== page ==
Last month, we observed the third anniversary of the day that awakened the US to a new world, when extremists killed thousands of innocent people on American soil. Last week marked the third anniversary of the commencement of Operation Enduring Freedom, the day the US resolved to take the battle to the extremists themselves -- and we attacked al-Qaeda and the Taliban in Afghanistan.
Three years into the global war on terror, some ask whether the US is safer, and if the world is better off. These are fair questions.
But, first, some historical perspective. It has been said that this global war against extremism will be the task of a generation, a war that could go on for years, much like the Cold War, which lasted for decades.
We look back now at the Cold War as a great victory for freedom. But nothing was certain or preordained. The fifty-year span of the epic battle between the free world and the Soviet empire was filled with division, uncertainty, self-doubt, setbacks and failures.
Even with our closest allies, there were disputes over diplomatic policy, weapons deployment and military strategies. In the 1960s, France pulled out of NATO's military organization altogether.
In the US, columnists and editorialists questioned and doubted American policies. There were even instances where US citizens saw their own government challenged as being warmongers or aggressors.
But the US -- under leaders of both political parties -- and our allies showed perseverance and resolve, year after year. The strategies varied -- from coexistence to containment to detente to confrontation. Our leaders continued to stand up to what many thought an unbeatable foe, and eventually the Soviet regime collapsed.
That lesson has had to be relearned throughout the ages: the lesson that weakness is provocative, that a refusal to confront gathering dangers can increase, not reduce, future peril and that victory ultimately comes only to those who are purposeful and steadfast.
From the outset of this conflict, it was clear that our Coalition had to go on the offensive against an enemy without country or conscience.
A little over three years ago, al-Qaeda was already a growing danger. Its leader, Osama bin Laden, was safe and sheltered in Afghanistan. His network was dispersed throughout the world and had been attacking US interests for years.
Three years later, more than three-quarters of al-Qaeda's key members and associates have been detained or killed.
Bin Laden is on the run, many of his key associates are behind bars or dead, and his financial lines of support have been reduced.
Afghanistan, once controlled by extremists, today is led by President Hamid Karzai, who is at the forefront of the world's efforts in support of moderates versus extremists. Soccer stadiums once used for public executions under the Taliban are today used, once again, for soccer. Over 10 million Afghans, 41 percent of them women, were registered to vote in the country's first national election.
Libya has gone from being a nation that sponsored terrorists, and secretly sought nuclear capability, to one that renounced its illegal weapons programs, and now says it is ready to re-enter the community of civilized nations.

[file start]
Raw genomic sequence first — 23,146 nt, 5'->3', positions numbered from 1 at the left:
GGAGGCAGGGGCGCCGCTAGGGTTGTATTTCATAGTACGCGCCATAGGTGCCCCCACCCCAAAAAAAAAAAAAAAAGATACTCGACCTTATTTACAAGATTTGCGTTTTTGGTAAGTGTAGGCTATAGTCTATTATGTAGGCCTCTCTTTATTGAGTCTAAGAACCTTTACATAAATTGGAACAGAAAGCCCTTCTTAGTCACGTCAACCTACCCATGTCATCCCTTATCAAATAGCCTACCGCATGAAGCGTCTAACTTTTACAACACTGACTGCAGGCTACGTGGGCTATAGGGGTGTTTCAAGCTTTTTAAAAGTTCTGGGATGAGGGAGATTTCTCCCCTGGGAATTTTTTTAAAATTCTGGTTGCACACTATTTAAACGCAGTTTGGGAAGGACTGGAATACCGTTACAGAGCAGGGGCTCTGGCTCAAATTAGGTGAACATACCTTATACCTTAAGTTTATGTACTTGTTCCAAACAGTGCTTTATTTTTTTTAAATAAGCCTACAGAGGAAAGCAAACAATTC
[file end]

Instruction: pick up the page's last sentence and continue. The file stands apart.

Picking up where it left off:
Pakistani scientist A.Q. Khan's nuclear-proliferation network -- which provided lethal assistance to nations such as Libya and North Korea -- has been exposed and dismantled. Indeed, Pakistan, once sympathetic to al-Qaeda and the Taliban regime, has under President Pervez Musharraf cast its lot with the civilized world and is a stalwart ally against terrorism.
NATO is now leading the International Security Assistance Force in Afghanistan and is helping to train Iraqi Security forces -- an important new "out of area" responsibility. The UN is helping set-up free elections in both Afghanistan and Iraq. Over 60 countries are working together to halt the proliferation of weapons of mass destruction.
Three years ago, in Iraq, Saddam Hussein and his sons brutally ruled a nation in the heart of the Middle East. Saddam was attempting regularly to kill US and British aircrews enforcing the no-fly zones. He ignored 17 UN Security Council Resolutions. He was paying US$25,000 awards to the families of suicide bombers.
Three years later, Saddam is a prisoner, awaiting trial. His sons are dead. Most of his associates are in custody.
Iraq has an interim Constitution that includes a Bill of Rights and an independent judiciary. There are municipal councils in nearly every major city and in most towns and villages. Iraqis now are among those allowed to say, write, watch, and listen to whatever they want, whenever they want.
Have there been setbacks in Afghanistan and Iraq? Of course. But the enemy cannot win militarily. Their weapons are terror and chaos. They attack any sort of hope or progress to try to undermine morale. They know that if they can win the battle of perception, we will lose our will and leave.
These are difficult times. From the heart of Manhattan and Washington, to Baghdad, Kabul, Madrid, Bali and the Philippines, a call to arms has been sounded, and the outcome of this struggle will determine the nature of our world for decades to come.
Today, as before, the hard work of history falls to the US, to our coalition, to our people. We can do it knowing that the great sweep of human history is for freedom -- and that it is on our side.
Donald Rumsfeld is US secretary of defense.
Copyright: Project Syndicate and The Council on Foreign Relations
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